256 is the Magic Number for Programmers

It can often seem that every day is some form of ‘International Day of…’ celebration. They range from the interesting to the frankly ridiculous. We have ‘Fight Procrastination Day’ (September 6th  -though it may be postponed till the 7th), ‘Leave the Office Early Day’ (June 2nd), and even ‘National Chocolate Covered Raisin Day’ (March 24th). A lot of these holidays are designed to raise awareness of worthy causes or subjects, some are merely marketing gimmicks, and others seek to recognise the unsung heroes of the modern world.

Given our reliance on technology, and in particular computers and the internet, it would be fair to say that International Programmers Day perhaps fits into the latter of those categories.

Its Origins 

Back in 2002, two Russian programmers, Valentin Balt and Michael Cherviakov, came up with the idea of starting a petition to get their usually unrecognised profession officially recognised by the Russian government. They first sent a draft appeal to the government, then launched the vote online.

The news about the petition was also sent to some online programmers and news sites and within five days, the petition had already garnered just under 10,000 votes.

Part of the text in the original appeal to the government read: “… The work of programmers has fully contributed to the use of many achievements of modern science, but there is still no official professional holiday reflecting the high importance of this profession.”

Despite that early work and enthusiastic reception, it wasn’t until May of 2000 that a draft presidential decree finally reached the desk of Prime Minister Dmitry Medvedev for approval. The decree was approved and it was announced that September 13th of each year (September 12th in leap years) would henceforth be known as ‘Day of the Programmers’.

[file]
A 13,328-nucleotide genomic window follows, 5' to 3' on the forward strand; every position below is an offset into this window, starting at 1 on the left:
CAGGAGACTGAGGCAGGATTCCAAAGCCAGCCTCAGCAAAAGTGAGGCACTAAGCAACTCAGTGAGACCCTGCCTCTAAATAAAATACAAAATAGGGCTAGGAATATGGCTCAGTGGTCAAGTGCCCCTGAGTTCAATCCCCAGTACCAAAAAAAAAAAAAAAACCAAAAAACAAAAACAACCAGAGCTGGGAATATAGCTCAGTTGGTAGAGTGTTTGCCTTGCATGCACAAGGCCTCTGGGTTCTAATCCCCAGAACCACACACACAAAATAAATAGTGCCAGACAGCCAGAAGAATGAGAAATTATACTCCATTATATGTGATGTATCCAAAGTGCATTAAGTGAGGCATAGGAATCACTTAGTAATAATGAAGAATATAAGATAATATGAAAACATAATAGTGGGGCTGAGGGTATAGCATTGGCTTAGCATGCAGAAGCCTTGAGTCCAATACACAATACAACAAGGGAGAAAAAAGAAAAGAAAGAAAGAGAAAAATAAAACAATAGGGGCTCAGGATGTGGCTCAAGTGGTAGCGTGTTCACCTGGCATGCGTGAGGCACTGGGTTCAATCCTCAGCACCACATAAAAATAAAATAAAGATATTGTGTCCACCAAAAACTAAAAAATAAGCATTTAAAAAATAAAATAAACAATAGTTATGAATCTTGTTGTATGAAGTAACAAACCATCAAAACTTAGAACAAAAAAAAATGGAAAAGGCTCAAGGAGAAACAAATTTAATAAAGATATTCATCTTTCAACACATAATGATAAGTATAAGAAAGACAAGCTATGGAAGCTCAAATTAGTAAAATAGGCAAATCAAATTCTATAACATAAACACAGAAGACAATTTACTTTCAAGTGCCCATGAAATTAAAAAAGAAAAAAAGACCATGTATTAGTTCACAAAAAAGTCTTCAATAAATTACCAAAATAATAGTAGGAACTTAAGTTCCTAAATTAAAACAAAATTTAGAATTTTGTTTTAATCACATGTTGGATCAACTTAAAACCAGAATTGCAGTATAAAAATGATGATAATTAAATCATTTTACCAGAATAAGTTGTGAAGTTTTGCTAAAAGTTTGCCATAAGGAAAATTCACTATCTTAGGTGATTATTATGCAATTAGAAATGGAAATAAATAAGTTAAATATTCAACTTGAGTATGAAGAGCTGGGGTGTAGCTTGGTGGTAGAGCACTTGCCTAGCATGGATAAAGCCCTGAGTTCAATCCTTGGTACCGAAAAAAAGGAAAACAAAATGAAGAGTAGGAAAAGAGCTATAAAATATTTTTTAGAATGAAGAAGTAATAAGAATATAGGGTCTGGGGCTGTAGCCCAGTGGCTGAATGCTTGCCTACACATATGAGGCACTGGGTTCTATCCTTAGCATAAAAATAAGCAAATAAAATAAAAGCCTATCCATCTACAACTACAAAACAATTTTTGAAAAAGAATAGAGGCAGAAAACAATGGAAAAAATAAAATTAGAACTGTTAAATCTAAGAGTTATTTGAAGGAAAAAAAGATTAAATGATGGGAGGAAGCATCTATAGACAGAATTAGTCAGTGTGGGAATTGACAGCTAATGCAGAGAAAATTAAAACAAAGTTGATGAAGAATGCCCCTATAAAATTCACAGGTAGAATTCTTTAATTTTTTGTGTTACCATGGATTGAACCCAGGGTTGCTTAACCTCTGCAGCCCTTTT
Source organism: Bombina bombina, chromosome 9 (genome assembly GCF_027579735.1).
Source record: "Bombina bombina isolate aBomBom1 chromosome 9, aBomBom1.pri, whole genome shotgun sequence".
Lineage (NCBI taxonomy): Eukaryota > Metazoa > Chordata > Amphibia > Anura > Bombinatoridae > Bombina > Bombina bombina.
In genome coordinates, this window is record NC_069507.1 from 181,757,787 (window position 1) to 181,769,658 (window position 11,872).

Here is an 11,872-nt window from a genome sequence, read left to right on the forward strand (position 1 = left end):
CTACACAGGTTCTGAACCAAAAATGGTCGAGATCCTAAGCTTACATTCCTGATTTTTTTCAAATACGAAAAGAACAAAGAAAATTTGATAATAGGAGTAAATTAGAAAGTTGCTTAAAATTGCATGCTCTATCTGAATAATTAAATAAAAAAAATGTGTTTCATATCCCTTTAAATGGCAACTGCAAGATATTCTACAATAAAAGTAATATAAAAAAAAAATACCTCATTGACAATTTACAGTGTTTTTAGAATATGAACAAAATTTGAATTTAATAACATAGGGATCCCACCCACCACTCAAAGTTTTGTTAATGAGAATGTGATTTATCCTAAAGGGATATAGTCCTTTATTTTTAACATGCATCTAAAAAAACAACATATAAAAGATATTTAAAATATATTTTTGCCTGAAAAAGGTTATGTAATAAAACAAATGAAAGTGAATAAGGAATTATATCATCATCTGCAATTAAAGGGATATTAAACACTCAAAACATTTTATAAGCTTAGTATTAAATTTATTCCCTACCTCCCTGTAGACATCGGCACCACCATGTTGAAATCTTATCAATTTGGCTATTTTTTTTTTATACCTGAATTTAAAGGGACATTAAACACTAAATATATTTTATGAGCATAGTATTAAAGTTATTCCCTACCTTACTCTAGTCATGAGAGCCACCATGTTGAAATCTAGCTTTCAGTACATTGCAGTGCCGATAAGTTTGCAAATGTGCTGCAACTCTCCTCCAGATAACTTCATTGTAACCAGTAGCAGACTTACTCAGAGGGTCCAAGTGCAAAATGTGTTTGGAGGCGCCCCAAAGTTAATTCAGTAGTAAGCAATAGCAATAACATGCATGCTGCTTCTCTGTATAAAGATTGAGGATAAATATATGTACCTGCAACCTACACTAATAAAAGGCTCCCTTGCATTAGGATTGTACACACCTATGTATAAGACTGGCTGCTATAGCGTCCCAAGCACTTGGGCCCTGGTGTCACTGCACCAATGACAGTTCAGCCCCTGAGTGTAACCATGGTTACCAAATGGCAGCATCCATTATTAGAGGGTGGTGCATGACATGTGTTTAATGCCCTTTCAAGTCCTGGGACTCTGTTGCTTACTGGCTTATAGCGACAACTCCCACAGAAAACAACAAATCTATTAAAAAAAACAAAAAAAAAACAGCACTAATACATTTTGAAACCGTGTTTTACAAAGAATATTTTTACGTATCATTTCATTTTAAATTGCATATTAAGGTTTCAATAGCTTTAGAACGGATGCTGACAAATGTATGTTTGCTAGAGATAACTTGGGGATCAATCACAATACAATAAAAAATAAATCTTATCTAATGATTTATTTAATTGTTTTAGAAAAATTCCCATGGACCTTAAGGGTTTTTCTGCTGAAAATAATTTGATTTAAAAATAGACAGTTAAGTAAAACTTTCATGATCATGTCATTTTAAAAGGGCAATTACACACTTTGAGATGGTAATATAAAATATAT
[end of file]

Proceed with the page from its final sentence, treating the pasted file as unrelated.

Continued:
Why That Date?

There were already a number of dates both celebrated informally and suggested as a formal date.

February 14th – To commemorate the launch of the ENIAC electronic computer in 1946.

December 4th – The date the digital electronic computer was first registered in the USSR and seen as the ‘birth date’ of Soviet computer science.

December 10th – Birthday of Ada Lovelace, viewed as the first ever programmer.

Also, since 2006, May 17th was established by the UN as a day for the information community worldwide. It has now been named World Telecommunication and Information Society Day.

Balt and Cherviakov chose their date, the 256th day of the year, as the number 256 is… “As computer scientists and programmers might know, 256 is the number of distinct values represented by an eight-bit byte. It’s also the highest power of two that is still less than 365 — the number of days in a normal year.”

Valentin Balt is now based in Cyprus and works as Product Manager for financial services company, FxPro. Michael Cherviakov is in Charlottesville, Virginia, where he works as Senior Software Engineer for another financial services company, ChartIQ.

There are no comments

Add yours